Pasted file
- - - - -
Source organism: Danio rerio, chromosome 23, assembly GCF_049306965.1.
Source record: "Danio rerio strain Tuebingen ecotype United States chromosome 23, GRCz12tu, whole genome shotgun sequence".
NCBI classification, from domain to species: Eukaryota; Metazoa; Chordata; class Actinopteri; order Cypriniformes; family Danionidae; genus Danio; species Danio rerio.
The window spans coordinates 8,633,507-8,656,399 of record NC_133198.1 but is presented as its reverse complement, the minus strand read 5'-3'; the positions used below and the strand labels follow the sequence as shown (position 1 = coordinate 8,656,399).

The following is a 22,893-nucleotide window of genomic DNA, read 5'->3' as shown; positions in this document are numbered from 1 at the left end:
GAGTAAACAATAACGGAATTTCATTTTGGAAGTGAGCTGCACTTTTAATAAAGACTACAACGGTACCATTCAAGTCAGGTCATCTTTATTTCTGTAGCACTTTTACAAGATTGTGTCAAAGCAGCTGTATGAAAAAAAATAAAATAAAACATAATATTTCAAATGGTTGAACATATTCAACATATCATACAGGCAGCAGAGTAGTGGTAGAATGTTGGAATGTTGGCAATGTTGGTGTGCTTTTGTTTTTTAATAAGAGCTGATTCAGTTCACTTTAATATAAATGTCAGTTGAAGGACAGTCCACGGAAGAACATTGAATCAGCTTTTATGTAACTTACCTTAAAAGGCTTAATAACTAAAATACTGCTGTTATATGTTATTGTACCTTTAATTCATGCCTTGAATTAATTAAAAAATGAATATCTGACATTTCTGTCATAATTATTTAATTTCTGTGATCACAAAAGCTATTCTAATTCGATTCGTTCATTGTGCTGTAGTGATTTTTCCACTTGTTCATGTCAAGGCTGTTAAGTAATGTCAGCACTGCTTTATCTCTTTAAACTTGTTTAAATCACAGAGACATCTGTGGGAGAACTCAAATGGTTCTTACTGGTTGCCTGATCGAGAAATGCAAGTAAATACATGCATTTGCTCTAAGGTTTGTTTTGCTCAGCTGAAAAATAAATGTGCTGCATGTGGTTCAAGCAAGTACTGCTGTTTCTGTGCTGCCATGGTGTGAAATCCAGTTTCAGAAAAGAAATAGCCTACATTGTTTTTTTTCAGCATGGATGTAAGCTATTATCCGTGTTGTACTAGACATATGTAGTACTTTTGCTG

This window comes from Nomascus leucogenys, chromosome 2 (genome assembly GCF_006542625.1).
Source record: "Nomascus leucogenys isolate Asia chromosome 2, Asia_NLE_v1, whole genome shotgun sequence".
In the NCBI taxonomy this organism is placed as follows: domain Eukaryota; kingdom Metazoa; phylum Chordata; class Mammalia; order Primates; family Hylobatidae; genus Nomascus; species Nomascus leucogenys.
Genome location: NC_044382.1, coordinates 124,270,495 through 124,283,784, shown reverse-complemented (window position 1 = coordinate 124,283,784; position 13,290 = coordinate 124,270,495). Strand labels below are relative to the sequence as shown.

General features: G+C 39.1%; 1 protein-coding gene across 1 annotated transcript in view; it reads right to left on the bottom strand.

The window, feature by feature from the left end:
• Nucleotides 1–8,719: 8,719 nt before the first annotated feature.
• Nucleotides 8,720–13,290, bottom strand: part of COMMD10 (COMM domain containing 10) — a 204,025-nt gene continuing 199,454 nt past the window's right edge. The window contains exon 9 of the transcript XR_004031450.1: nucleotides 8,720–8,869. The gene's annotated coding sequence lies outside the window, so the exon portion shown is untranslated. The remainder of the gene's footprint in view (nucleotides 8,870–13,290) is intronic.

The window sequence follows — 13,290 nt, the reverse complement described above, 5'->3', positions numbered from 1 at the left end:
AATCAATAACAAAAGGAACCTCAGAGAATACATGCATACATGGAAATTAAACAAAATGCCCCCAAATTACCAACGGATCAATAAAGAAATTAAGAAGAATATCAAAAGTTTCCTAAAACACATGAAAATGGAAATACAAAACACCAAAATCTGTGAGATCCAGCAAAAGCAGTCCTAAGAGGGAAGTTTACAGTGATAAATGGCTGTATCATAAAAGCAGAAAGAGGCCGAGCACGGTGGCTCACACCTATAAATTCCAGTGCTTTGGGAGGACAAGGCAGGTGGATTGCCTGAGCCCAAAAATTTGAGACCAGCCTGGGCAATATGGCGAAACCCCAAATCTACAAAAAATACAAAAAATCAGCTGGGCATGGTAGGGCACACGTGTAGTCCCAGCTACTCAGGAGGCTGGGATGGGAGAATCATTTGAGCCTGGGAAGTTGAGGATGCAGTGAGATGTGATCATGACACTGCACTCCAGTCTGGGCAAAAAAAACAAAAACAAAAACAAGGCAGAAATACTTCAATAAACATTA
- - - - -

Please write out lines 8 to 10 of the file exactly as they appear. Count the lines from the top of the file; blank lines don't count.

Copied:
Source record: "Nomascus leucogenys isolate Asia chromosome 2, Asia_NLE_v1, whole genome shotgun sequence".
In the NCBI taxonomy this organism is placed as follows: domain Eukaryota; kingdom Metazoa; phylum Chordata; class Mammalia; order Primates; family Hylobatidae; genus Nomascus; species Nomascus leucogenys.
Genome location: NC_044382.1, coordinates 124,270,495 through 124,283,784, shown reverse-complemented (window position 1 = coordinate 124,283,784; position 13,290 = coordinate 124,270,495). Strand labels below are relative to the sequence as shown.